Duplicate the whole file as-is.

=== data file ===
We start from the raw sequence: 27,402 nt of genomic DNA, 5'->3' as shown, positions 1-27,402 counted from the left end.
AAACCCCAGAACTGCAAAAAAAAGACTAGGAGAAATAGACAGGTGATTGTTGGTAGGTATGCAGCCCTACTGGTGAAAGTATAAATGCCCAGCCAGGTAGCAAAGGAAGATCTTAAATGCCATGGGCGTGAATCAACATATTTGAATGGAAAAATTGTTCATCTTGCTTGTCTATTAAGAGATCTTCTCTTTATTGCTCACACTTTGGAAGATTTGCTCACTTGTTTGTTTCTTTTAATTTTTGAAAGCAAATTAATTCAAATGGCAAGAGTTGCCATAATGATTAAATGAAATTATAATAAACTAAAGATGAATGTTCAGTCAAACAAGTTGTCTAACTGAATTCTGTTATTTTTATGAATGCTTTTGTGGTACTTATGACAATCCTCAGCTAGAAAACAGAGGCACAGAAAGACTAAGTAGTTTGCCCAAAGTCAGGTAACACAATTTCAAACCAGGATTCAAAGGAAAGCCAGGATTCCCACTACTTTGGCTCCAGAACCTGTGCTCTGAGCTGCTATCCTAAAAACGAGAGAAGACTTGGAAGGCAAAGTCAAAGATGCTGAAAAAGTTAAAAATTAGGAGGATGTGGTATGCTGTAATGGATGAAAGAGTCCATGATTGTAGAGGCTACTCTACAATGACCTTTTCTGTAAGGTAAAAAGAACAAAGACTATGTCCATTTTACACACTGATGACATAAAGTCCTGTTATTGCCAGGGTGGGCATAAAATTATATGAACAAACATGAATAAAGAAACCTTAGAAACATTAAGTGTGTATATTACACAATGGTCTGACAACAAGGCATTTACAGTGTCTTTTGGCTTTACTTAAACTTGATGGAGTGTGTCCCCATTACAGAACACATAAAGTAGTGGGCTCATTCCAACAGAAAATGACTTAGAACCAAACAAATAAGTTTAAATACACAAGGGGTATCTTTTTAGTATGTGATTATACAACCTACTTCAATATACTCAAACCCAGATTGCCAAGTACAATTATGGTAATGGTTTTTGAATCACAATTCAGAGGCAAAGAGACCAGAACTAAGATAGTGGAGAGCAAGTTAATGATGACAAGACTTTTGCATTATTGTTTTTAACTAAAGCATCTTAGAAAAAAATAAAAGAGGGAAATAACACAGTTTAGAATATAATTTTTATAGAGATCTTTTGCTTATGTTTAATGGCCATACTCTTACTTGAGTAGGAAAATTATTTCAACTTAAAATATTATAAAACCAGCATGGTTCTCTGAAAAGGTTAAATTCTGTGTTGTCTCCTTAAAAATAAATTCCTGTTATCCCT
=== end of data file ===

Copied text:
We start from the raw sequence: 27,402 nt of genomic DNA, 5'->3' as shown, positions 1-27,402 counted from the left end.
AAACCCCAGAACTGCAAAAAAAAGACTAGGAGAAATAGACAGGTGATTGTTGGTAGGTATGCAGCCCTACTGGTGAAAGTATAAATGCCCAGCCAGGTAGCAAAGGAAGATCTTAAATGCCATGGGCGTGAATCAACATATTTGAATGGAAAAATTGTTCATCTTGCTTGTCTATTAAGAGATCTTCTCTTTATTGCTCACACTTTGGAAGATTTGCTCACTTGTTTGTTTCTTTTAATTTTTGAAAGCAAATTAATTCAAATGGCAAGAGTTGCCATAATGATTAAATGAAATTATAATAAACTAAAGATGAATGTTCAGTCAAACAAGTTGTCTAACTGAATTCTGTTATTTTTATGAATGCTTTTGTGGTACTTATGACAATCCTCAGCTAGAAAACAGAGGCACAGAAAGACTAAGTAGTTTGCCCAAAGTCAGGTAACACAATTTCAAACCAGGATTCAAAGGAAAGCCAGGATTCCCACTACTTTGGCTCCAGAACCTGTGCTCTGAGCTGCTATCCTAAAAACGAGAGAAGACTTGGAAGGCAAAGTCAAAGATGCTGAAAAAGTTAAAAATTAGGAGGATGTGGTATGCTGTAATGGATGAAAGAGTCCATGATTGTAGAGGCTACTCTACAATGACCTTTTCTGTAAGGTAAAAAGAACAAAGACTATGTCCATTTTACACACTGATGACATAAAGTCCTGTTATTGCCAGGGTGGGCATAAAATTATATGAACAAACATGAATAAAGAAACCTTAGAAACATTAAGTGTGTATATTACACAATGGTCTGACAACAAGGCATTTACAGTGTCTTTTGGCTTTACTTAAACTTGATGGAGTGTGTCCCCATTACAGAACACATAAAGTAGTGGGCTCATTCCAACAGAAAATGACTTAGAACCAAACAAATAAGTTTAAATACACAAGGGGTATCTTTTTAGTATGTGATTATACAACCTACTTCAATATACTCAAACCCAGATTGCCAAGTACAATTATGGTAATGGTTTTTGAATCACAATTCAGAGGCAAAGAGACCAGAACTAAGATAGTGGAGAGCAAGTTAATGATGACAAGACTTTTGCATTATTGTTTTTAACTAAAGCATCTTAGAAAAAAATAAAAGAGGGAAATAACACAGTTTAGAATATAATTTTTATAGAGATCTTTTGCTTATGTTTAATGGCCATACTCTTACTTGAGTAGGAAAATTATTTCAACTTAAAATATTATAAAACCAGCATGGTTCTCTGAAAAGGTTAAATTCTGTGTTGTCTCCTTAAAAATAAATTCCTGTTATCCCT